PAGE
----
Now you have a used Masonite panel with as much of the old painting removed as is possible. You have scraped and sanded and wiped until you thought your arms would fall out of the sockets. What next?
The next step is preparing the panel to receive a new painting.
I know many Old Masters reused painting supports, but I don’t know how they prepared their supports for re-use. (If anyone knows, feel free to enlighten me! I love learning how these artists painted and believe that if it was good enough for them, there’s a good chance it’ll be good enough for me.)
The one thing I don’t want is the old color patterns appearing through the new painting. So I remove as much as possible, then cover over the rest.
If the painting is an acrylic painting, that’s easy. You re-apply acrylic gesso or acrylic paint and you’re all set.
If you’re using oils, acrylic gesso is out of the question.
You could use an oil based gesso or primer and do very well. They are available, but they can also tend to be on the expensive side. Oil primers are quite often also lead-based, another big tabu in my studio.
So what I do is paint a good, basic color that doesn’t fade over the old painting. What color do I use? Burnt Umber.
- Burnt Umber is a basic earth tone available in every line of paint. I use M. Graham Oils and love them because no solvents are needed to thin paints or to clean up, but you can find Burnt Umber in every other line and brand name, as well.
- It’s also inexpensive. Usually among the least expensive color in any line.
- It dries fast. Unless the weather is very wet, it will dry over night and is almost always completely dry to the touch within 30 hours of application.
- It’s a semi-opaque color. Whatever is under it will stay under it.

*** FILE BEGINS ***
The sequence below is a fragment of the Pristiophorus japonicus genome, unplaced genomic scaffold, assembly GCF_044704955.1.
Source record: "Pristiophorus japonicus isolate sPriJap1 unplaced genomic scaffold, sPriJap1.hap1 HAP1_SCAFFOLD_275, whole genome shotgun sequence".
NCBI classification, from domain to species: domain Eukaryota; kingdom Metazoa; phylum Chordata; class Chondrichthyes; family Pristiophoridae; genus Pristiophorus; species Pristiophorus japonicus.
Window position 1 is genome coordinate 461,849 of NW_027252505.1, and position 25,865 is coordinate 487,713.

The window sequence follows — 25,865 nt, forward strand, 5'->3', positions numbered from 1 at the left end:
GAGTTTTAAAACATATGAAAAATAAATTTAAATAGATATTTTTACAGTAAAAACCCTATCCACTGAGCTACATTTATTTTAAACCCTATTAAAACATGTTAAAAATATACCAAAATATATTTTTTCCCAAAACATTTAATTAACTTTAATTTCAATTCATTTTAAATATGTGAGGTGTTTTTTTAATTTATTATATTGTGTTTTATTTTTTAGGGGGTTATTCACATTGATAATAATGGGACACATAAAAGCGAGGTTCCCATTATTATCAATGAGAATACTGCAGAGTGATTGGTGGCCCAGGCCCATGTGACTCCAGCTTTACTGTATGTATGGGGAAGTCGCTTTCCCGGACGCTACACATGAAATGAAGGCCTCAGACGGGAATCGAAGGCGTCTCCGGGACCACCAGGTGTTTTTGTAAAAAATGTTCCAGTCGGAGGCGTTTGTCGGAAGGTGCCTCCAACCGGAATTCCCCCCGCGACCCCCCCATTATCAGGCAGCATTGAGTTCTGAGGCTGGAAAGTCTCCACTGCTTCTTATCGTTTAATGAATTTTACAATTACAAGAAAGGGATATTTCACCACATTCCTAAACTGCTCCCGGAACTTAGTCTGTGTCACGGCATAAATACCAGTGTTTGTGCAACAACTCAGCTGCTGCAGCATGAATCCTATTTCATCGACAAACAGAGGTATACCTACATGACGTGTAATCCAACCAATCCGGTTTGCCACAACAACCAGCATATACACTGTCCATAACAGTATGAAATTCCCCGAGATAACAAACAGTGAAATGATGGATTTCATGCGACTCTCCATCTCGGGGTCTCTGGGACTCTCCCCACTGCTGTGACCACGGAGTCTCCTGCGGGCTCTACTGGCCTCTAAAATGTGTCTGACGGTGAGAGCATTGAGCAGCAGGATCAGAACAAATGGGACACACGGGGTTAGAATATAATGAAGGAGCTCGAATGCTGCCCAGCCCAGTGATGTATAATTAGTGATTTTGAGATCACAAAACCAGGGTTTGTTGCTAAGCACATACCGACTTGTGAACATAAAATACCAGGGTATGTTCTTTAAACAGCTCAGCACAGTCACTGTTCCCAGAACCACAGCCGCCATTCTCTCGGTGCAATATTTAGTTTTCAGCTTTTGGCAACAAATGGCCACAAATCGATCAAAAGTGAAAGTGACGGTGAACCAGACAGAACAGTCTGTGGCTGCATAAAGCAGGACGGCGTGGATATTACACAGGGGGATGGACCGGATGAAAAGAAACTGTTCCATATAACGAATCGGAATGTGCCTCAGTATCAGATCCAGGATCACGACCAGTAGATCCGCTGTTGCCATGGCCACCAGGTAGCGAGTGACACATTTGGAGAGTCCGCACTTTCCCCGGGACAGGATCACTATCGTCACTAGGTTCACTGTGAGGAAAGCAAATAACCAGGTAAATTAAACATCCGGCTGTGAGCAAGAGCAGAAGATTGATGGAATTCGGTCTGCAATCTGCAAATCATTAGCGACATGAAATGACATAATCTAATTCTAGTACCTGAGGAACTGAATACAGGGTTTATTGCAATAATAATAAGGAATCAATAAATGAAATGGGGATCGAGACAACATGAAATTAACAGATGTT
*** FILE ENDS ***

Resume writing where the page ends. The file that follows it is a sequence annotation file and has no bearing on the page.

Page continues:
- And, it doesn’t fade.
All of those things make it a great choice for concealing those old paintings and laying the ground work for a new painting.
I am again using my 24 x 30 1/4-inch masonite panel for demonstration purposes. I applied Burnt Umber straight out of the tube with no added walnut oil or alkyd medium. Because this panel is was big, I used a palette knife for the first application.
Because I’m not particularly fond of the surface texture with a palette knife, I then used the largest brush I have available and brushed out the paint. As with scraping and sanding, I worked in at least four directions. Horizontal, vertical, diagonal top left to bottom right and diagonal top right to bottom left. The easiest way to do this is to brush across the surface once, then rotate the panel 45 degrees and brush again. Keep going until the panel is back in the original position or until the surface is the way you want it.
Let the paint dry for a week, then check it to make sure it’s sticking properly to the surface. If you can easily scrape it off with a fingernail, the panel may not be usable without a more thorough sanding, perhaps with an orbital sander.
If, however, the paint is difficult or impossible to remove with a finger nail, you’re good to go.
In the photo shown here, the two white marks are thumbnail scratches made in the paint after one week of drying time.
The lighter mark to the left and slightly higher than those two scratches is the result of the thumbnail test a week later. Some scuffing, but not enough to cause problems.
After testing the panel this time, I scraped it lightly with a single edge razor blade and was pleased with the result. Again, there was some scuffing, but nothing that looked risky.
I let the panel dry for one more week and am confident enough after that time period to start a new painting on the panel.
You can either begin the painting process or give the surface a light sanding for a smoother texture.
Removing Old Paintings From Panels